Whatsap bought for $19 billion.

Facebook acquired the mobile messenger service WhatsApp for $19 billion. Launched in 2009 by two former Yahoo employees, in just over four years WhatsApp has grown to 420 million monthly users.Why is it so popular? Founder Jan Koum told the New York Times in 2012, “We are providing a richness of experience and an intimacy of communication that e-mail and phone calls simply can’t compare with.” Facebook has been pushing its own messenger service to its users, but without much success.

Markos Zachariadis at Warwick Business School, said, “Facebook’s purchase of WhatsApp is in many ways an admission of defeat.”The explosion in the number of smartphones in recent years has also seen a boom in instant messaging services. Popular services such as WeChat, LineandViber each have more than 100m users. WhatsApp tops that chart in not just number of users but also engagement. With the per-day volume at 19 billionmessages sent and 34 billion received, the messaging service will soon trump the total global SMS volume.

Read more: whatsap bought for $19 billion

How much money and time would you save if you knew how to get from one part of the city to the other without any traffic jam? And how much does that translate to an entire country?Traffic Jam is the worst nightmare for commuters and motorists in the city of Nairobi. Kenya alone is losing 50M a day due to traffic and the associated inconvenience.

This is because we are driving into impassable sections of the road blindly and hours later, we are very late for work, our productivity lowered. We are also wasting so much time asking around to get to our next destination and the sad part is, the government doesn’t know some of these things are happening to adequately plan and design the roads.Commuters and motorists can now breathe a sigh of relief with the transport App, Ma3Route. Ma3Route is a mobile, web and sms platform that makes it easy for the commuters and motorists to move around the city.

Read more: Ma3Route! Brings Sanity on Our Roads

70 best free Android apps 2013

The open source nature of Google's OS means there are plenty of fantastic apps for Android to be found. And most of the good stuff on Android is free, thanks to the work of developers who do it for love alone.So here's our pick of the top free Android apps you should install.

1. Seesmic

There are many Twitter apps on Android - and Twitter itself shook up the scene with the launch of its own-brand app - but we're sticking with Seesmic.

Offering support for multiple accounts, a home page widget showing latest tweets and an incredibly slick and professional design, it's one of the finest examples of app development out there today.




2. Facebook for Android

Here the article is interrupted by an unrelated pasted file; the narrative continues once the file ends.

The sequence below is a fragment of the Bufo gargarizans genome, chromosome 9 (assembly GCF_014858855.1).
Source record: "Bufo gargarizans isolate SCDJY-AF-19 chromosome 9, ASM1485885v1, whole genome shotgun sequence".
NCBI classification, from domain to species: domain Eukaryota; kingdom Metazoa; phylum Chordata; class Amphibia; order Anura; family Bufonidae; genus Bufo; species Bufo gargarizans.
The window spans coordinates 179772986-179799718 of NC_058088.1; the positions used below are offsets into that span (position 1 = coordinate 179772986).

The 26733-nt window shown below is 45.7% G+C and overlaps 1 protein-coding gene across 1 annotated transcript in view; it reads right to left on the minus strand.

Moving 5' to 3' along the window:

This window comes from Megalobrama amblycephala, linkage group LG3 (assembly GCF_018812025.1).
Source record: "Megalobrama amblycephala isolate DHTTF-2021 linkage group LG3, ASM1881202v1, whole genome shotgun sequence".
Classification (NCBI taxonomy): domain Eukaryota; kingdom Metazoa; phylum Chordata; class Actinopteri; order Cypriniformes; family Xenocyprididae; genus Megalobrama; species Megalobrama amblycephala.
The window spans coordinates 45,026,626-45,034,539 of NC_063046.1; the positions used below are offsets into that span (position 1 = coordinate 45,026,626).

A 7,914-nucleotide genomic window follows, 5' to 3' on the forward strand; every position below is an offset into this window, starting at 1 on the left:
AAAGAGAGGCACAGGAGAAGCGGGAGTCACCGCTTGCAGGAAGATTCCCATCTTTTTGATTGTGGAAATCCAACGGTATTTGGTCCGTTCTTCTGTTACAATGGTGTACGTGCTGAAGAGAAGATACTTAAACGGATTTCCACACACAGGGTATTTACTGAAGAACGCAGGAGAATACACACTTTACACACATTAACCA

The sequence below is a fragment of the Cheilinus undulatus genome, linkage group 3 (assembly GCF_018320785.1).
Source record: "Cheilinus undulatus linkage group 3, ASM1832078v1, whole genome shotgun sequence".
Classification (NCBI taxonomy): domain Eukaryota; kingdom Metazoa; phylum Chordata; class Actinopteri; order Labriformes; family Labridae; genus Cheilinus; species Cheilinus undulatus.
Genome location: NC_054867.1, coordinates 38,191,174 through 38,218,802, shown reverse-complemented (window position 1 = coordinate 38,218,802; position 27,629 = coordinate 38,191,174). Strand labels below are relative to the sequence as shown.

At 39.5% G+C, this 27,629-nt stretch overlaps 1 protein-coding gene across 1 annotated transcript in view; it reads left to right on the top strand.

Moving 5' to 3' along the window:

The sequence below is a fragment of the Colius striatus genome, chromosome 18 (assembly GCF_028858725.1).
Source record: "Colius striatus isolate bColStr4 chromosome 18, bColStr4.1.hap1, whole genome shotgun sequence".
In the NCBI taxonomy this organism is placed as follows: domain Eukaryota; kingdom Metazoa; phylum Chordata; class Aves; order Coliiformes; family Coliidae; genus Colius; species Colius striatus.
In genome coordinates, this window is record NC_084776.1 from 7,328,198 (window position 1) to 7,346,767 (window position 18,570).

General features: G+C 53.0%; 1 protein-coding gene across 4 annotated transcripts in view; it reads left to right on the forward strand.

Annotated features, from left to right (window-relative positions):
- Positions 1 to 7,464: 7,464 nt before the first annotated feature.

Facebook for Android is lacking in features compared to Facebook itself, but a recent update added Inbox support to the Android app, finally allowing its users to communicate in almost real time. The app's fast and stable, with a simplicity that reminds you of the old days when using Facebook used to be bearable.


3. National Rail Enquiries

After the original free, third-party National Rail apps went paid-for, National Rail has finally brought out its own free app. National Rail Enquiries enables you to check live train times, plan your journeys, and get notifications of delays. On first use, the app prompts you to enter a home and work train station, and then you can use the 'Get me home' button to see the next available trains.



4. UK Jobs

Hey, times are hard and you've got to pay for your oppressive monthly mobile phone contract somehow. Offering a fully searchable database of current UK job vacancies, UK Jobs, which pulls in its data from independent employment site 1job.co.uk is, a slightly cumbersome but useful and non-governmental tool.



5. Hotmail/Outlook

Microsoft has teamed up with developer SEVEN to offer an official Hotmail app for Android, which gives users a simple, clean interface, push notification support and even lets you manage multiple Hotmail accounts from within the app. If your email needs haven't yet been assimilated by Google, it's a useful option. It's since been rebranded as the Outlook app, in keeping with Microsoft's changes to its mail site.

6. Google Sky Map

A stunning app that renders Patrick Moore obsolete, by using your phone's orientation tools to give you an accurate representation of the stars and planets on your screen. Point your phone at the sky, and then learn what constellations are visible and if that's a UFO or just Venus. Google Sky Map even works indoors, if you're not keen on getting cold.


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